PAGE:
A metaphorical example is used involving stadium owners and a sports entrepreneur (baseball team owners). Despite both parties having calculated their reservation values (the least value they are willing to accept), their initial offers, or ‘anchors’, are far apart. The stadium owners wish to rent for $500,000 per year, while the team owners are accustomed to paying $120,000 and are initially only willing to raise their offer to $125,000. The stadium owners quickly counteroffer with $400,000, which is noted as a large concession relative to the team’s small increase.

This negotiation dance has two observed variables: intensity (size of concessions) and time (speed of responses). When the offers remain far apart, an “impasse” or recess may be necessary to rethink strategy and explore other alternatives. In this impasse, the concept of “Reframing” is introduced as a powerful tactic to change the perspective and objectives of the negotiation. For example, the stadium owners might emphasize the advantages of their modern, well-located stadium to persuade the team owners.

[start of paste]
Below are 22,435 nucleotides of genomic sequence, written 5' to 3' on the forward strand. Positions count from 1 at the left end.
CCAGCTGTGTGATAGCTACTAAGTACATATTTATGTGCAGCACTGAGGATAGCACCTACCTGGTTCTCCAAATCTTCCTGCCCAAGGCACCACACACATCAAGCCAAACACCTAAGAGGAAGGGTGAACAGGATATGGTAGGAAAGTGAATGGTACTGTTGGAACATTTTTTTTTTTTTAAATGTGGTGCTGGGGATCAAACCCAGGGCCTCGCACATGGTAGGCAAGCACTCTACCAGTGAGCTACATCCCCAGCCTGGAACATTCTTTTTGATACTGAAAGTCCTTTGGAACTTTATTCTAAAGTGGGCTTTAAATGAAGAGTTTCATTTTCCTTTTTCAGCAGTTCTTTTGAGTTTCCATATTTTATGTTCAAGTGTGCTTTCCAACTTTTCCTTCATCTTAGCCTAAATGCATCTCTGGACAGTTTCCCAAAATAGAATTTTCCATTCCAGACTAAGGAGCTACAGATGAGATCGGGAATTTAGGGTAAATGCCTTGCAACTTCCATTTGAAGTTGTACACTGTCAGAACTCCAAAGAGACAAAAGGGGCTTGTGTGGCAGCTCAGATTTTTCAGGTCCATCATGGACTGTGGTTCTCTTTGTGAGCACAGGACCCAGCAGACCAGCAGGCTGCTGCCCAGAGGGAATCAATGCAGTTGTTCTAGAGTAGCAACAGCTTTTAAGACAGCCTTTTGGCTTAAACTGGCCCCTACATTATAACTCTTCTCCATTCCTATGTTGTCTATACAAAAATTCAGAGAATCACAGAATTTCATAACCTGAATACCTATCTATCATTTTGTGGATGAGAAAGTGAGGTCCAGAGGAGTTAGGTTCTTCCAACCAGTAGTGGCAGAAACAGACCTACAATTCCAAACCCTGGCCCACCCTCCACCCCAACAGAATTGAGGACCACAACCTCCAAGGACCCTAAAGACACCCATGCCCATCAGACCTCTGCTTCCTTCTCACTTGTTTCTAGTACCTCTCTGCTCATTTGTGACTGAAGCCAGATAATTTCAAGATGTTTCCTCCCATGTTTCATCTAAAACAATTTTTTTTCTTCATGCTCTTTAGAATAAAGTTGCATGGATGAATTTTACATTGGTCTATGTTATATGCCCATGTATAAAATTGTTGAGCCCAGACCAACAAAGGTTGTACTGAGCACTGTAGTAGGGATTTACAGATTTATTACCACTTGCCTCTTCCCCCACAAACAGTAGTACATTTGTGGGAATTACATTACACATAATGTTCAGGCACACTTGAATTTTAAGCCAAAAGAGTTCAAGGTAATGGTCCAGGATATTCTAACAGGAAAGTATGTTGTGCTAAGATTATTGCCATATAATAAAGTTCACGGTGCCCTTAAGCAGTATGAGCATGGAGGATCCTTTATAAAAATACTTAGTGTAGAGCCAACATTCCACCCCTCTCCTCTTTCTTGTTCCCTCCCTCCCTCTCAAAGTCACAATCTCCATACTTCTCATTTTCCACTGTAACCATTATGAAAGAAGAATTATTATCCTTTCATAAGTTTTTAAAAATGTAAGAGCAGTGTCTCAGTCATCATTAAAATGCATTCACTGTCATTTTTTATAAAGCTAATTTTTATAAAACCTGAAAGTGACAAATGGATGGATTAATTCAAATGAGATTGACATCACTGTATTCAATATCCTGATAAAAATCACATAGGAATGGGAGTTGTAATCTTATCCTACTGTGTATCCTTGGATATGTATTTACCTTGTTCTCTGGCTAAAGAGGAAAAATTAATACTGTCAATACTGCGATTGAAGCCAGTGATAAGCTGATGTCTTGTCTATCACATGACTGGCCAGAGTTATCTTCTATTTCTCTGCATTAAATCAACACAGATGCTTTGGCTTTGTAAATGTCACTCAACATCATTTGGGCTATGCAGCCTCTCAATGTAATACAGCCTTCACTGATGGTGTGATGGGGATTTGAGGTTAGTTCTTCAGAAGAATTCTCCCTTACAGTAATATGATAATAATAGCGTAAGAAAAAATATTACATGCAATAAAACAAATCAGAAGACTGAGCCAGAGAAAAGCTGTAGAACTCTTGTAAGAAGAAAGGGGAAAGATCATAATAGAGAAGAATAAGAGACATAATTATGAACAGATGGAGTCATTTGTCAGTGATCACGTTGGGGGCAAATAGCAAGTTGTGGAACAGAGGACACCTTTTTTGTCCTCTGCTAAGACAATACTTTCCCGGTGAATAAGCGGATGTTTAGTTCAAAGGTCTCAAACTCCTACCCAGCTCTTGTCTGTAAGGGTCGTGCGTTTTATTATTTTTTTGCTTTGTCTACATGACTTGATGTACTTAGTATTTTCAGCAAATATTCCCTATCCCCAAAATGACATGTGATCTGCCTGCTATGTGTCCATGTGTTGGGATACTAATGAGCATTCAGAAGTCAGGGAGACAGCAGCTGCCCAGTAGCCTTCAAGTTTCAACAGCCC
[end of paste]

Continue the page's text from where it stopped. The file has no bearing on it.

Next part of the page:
The topic also introduces the concept of “underconfidence” and “overconfidence” in negotiation, which are undesirable attitudes that can complicate the negotiation process. It is suggested to return to an open and constructive dialogue in such cases.

Furthermore, time management is stressed as being very important in a negotiation. The story exemplifies this with the stadium owners discovering that the team’s players are unhappy with their current stadium and considering a strike, while the team’s owners are considering additional uses for the new stadium, like creating a baseball training school.

The key takeaway is the importance of careful observation and documentation of patterns in a negotiation, such as the size and speed of concessions, and using this information, along with well-designed technical elements, to strategically inform the negotiation process.

The negotiation dance

The first offer is made, known as the anchor or opening of the negotiation. The term “rhythm” in the negotiation dance is the combination between the intensity or magnitude of each offer and the time taken to make them.

[[T-GjxCxpThiho8QsaX4YhQ_fd5d6cc5049a4e079ca39131e5861ea9_The-negotiation-dance.pdf|The Negotiation Dance]]

The effectiveness of a negotiation depends in great part to the communication skills of the negotiators.

The rhythm of the negotiation dance. For example, a quick jump on our part can alert the other negotiator, and cause him to think that he can take advantage of us and resist until he obtains better offers.

In reality, there is no conclusive evidence with respect to either of the postures explained, and the recommendation is to be careful when setting in the anchor value so it doesn’t derail the negotiation